Mocktails are a great way to indulge without actually indulging. If you're pregnant, if you're teetotal or if you're allergic to booze, you can order one, pretend you're drinking the hard stuff and come away without a hangover.

They're also good for those under the legal drinking age, which is presumably why 33-year-old Mark Thomas and his fiancée, Kathryn Wilson, 29, ordered one for their young daughter Evelyn when they went out for a meal at American-themed chain restaurant Frankie & Benny's in Burtonwood, Warrington, on 20 December.

However, four year-old Evelyn was accidentally served an alcoholic cocktail called F&B On The Beach - not the booze-free mocktail called Fruity Sunrise that they ordered.

Evelyn guzzled a third of the drink before pushing it away in disgust. Which we'd probably do too if we were four years old and drinking Eristoff vodka and Archers Peach Schnapps, which are used to make the drink along with orange and cranberry juice.

Credit: Mercury Press

At first, the couple thought their daughter, who loves fruit juice, was just being fussy and they encouraged her to drink more. But then a panicked waitress rushed to their table to admit the mistake.

By that point it was too late, however. Mark claims the drink left Evelyn unable to walk in a straight line, and caused her to crack jokes and giggle to herself in the bathroom mirror.

"She was really thirsty when the drink was brought over," the systems analyst told the Mirror. "She had gulped about a third, but she recoiled and said she didn't like it.

"We thought it was just her being fussy, as most four year-olds are. One week fish fingers are her favourite, the next week she doesn't like them.

"We looked at each other and told her to drink it because she likes fruit juice. She had a few more sips but no more.

"Then the waitress came over and was really worried, she looked like she was about to cry. She told us that she had accidentally given Evelyn a real cocktail. Me and Kathryn just looked at each other, I don't think I believed it at first. The waitress was really apologetic."

Credit: Mercury Press

While they probably had every right to get very angry, the couple took it in their stride and 'acted kindly' towards the waitress while keeping an eye on Evelyn.

"We kept asking her if she was okay and if she needed anything but she said she was fine. Then she stood up in the booth and just started dancing. Four-year-olds are silly anyway so we weren't sure if it was the alcohol or just her being a four-year-old.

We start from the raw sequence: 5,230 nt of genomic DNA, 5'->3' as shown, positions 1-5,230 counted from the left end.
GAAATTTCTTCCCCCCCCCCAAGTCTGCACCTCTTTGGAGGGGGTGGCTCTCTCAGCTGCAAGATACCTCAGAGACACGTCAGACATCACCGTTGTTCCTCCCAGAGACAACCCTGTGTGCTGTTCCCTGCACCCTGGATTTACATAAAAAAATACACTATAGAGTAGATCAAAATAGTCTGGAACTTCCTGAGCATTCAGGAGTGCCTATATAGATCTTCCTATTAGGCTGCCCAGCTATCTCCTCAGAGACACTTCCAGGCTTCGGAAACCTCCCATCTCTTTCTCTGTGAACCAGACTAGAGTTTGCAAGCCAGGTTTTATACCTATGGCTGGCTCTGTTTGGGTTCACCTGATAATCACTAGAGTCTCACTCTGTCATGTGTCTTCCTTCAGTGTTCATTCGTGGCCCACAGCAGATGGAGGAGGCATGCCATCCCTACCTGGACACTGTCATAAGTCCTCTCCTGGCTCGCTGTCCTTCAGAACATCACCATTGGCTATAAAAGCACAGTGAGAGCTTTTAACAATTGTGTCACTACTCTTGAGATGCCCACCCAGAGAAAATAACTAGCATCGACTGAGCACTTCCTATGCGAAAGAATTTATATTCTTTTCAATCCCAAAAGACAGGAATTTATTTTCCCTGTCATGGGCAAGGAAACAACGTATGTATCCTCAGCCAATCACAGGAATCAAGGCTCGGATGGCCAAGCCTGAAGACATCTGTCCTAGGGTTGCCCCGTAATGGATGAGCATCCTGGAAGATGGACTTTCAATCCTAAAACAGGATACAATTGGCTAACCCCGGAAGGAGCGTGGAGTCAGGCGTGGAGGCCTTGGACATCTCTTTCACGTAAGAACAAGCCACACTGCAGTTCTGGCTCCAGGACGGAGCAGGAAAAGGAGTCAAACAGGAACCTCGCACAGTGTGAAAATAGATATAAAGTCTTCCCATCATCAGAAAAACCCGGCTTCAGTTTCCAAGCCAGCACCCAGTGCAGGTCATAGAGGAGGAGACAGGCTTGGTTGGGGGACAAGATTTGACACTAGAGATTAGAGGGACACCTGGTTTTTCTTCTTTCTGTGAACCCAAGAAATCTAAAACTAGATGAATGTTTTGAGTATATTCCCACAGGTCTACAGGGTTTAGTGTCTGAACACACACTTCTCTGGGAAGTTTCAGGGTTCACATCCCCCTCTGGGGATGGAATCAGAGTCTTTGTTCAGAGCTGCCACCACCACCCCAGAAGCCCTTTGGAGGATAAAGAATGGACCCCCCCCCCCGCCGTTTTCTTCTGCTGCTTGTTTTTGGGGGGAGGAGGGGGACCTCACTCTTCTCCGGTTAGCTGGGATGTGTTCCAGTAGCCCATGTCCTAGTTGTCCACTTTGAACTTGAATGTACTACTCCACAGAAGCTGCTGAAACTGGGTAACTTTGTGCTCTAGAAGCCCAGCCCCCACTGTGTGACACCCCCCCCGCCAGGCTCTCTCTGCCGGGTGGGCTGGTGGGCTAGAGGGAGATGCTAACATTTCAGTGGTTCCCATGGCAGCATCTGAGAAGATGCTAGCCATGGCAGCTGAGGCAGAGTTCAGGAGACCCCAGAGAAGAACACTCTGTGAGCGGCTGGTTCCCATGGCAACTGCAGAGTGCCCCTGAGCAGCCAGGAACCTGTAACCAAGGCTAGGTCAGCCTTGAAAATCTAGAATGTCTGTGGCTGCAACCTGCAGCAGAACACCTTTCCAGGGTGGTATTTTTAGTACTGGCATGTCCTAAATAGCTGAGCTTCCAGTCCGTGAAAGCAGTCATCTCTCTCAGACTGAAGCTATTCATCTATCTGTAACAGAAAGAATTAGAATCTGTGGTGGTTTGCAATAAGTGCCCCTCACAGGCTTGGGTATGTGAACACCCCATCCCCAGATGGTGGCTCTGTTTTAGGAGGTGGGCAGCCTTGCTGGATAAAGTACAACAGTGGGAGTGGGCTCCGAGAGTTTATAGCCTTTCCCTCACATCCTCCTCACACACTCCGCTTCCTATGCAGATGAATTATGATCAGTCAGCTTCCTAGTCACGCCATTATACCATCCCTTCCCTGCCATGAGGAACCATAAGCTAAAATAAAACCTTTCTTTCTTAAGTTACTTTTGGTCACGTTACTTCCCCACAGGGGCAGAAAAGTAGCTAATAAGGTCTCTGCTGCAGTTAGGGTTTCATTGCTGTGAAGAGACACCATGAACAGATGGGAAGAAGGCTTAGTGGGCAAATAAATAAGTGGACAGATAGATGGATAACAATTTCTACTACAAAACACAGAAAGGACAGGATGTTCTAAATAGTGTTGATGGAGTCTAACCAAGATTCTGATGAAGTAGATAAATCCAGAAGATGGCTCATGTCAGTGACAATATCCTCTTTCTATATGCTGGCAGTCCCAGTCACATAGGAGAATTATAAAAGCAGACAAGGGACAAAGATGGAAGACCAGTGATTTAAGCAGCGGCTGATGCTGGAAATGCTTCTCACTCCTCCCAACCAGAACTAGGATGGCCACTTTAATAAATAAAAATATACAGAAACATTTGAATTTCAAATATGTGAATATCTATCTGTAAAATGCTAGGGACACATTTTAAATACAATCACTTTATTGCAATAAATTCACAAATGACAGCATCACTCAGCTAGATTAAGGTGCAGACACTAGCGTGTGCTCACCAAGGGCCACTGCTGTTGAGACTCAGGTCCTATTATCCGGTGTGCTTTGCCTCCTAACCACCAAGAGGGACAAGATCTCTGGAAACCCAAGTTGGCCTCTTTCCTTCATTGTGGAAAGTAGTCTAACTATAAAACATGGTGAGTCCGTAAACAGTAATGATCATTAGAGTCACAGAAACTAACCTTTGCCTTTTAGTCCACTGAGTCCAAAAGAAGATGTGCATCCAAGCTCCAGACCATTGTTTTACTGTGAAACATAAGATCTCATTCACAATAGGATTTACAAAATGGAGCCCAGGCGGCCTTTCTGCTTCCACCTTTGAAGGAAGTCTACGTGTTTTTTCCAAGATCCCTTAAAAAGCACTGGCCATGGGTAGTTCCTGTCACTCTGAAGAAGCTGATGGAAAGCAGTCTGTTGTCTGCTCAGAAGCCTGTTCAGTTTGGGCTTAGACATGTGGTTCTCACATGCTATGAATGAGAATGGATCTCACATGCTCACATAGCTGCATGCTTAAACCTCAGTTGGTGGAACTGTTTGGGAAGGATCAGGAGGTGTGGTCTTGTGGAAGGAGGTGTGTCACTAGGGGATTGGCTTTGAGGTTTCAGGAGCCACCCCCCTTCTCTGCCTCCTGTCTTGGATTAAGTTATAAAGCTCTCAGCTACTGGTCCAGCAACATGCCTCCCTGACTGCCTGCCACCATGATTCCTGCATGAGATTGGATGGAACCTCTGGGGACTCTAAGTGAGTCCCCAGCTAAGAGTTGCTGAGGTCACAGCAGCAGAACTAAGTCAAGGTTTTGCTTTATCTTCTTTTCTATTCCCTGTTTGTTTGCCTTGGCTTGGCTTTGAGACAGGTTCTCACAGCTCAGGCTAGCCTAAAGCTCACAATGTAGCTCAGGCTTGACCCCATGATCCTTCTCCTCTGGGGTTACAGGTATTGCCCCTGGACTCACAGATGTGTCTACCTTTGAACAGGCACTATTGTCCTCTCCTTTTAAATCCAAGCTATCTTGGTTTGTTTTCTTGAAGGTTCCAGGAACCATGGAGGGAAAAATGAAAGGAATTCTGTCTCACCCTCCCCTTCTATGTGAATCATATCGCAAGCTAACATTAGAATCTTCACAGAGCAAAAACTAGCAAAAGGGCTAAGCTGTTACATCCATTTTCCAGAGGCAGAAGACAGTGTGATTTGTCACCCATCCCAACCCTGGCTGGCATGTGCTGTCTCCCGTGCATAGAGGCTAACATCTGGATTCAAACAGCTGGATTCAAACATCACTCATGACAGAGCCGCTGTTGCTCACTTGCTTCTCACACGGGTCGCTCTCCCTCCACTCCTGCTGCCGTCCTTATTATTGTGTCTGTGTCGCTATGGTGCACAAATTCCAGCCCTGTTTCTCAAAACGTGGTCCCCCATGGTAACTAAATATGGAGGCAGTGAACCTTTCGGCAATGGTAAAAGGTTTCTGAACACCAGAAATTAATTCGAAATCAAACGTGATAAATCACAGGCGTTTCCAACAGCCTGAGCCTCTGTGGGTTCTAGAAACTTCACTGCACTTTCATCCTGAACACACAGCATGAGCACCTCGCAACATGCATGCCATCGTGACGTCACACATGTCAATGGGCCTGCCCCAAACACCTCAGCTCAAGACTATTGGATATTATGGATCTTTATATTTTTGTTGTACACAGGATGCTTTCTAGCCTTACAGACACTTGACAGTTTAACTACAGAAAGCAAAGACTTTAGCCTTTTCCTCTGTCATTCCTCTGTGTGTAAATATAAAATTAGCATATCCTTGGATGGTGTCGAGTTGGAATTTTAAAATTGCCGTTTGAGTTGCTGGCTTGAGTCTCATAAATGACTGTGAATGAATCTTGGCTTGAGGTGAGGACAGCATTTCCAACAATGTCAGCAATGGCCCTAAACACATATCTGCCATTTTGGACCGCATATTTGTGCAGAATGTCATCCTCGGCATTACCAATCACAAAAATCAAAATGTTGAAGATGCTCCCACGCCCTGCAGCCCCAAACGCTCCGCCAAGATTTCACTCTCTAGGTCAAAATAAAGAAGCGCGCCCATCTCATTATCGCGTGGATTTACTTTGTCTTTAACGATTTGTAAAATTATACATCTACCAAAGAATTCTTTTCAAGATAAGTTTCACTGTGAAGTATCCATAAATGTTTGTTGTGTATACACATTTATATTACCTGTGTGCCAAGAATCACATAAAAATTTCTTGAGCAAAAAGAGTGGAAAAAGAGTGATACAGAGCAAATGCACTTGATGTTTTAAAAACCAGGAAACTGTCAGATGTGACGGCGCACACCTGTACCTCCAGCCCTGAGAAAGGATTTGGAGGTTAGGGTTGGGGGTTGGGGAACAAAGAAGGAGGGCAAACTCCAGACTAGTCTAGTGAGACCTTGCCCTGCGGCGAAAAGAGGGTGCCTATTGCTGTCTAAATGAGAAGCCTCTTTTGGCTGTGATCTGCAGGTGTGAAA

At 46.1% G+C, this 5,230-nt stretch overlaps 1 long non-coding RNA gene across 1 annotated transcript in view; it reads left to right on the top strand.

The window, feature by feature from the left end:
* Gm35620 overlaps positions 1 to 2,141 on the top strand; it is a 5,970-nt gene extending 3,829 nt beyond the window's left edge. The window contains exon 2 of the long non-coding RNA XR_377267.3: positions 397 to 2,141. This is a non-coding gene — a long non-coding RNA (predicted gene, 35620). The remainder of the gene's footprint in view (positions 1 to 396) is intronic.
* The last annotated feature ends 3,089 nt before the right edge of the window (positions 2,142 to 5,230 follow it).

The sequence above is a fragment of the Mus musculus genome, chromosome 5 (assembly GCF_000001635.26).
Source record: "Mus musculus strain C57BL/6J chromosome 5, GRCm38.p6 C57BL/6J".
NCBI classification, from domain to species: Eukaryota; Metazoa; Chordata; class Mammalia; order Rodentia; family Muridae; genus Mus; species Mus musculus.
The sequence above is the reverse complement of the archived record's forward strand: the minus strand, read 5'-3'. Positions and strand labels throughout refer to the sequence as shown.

"She told us she needed a wee so I took her into the baby change toilets as there was more room in there. I wanted to see if she could walk but she was swaying, she also walked into a post.

"I led her into the toilets but she didn't have a wee - she did start to look in the mirror, laughing at herself and telling funny jokes.

"This may have looked normal for any other four-year-old but I knew it wasn't normal for Evelyn."

Credit: Mercury Press

Mark ordered some garlic bread and ice-cream to help soak up the booze his daughter had ingested and eventually took her home to sleep it off, but a call to 111 told them she should probably be taken to A&E to be examined.

"They did tests and she couldn't walk in a straight line," said Mark. "Anything serious was ruled out and we were told she was just tipsy and to keep an eye on her.

"They said she would have a hangover. I couldn't believe it, she was four years old and about to have her first hangover."

Credit: Mercury Press

He continued: "Kathryn stayed off work with her the next day. She was complaining of a headache so we kept her fluids up.

"Just the previous week she was on some strong antibiotics so it worries me that if this had happened then she would have been in a much more serious condition."

Frankie & Benny's offered Mark a free meal voucher by way of apology, which he has deemed 'unacceptable'.

Mark is now calling for tighter training around alcoholic drinks and for mocktails to be served in a cup that's clearly intended for children.

"We are very sympathetic to the waitress here, she was genuinely upset by it," he said. "We don't want her disciplined by her employer, we see it as a training issue."

Featured Image Credit: Mercury Press

Mischa Pearlman

Mischa is a freelance journalist usually based in either New York or London. He has written for Kerrang!, Record Collector, NME, the New York Observer and FLOOD magazine, among others. Contact him at [email protected]

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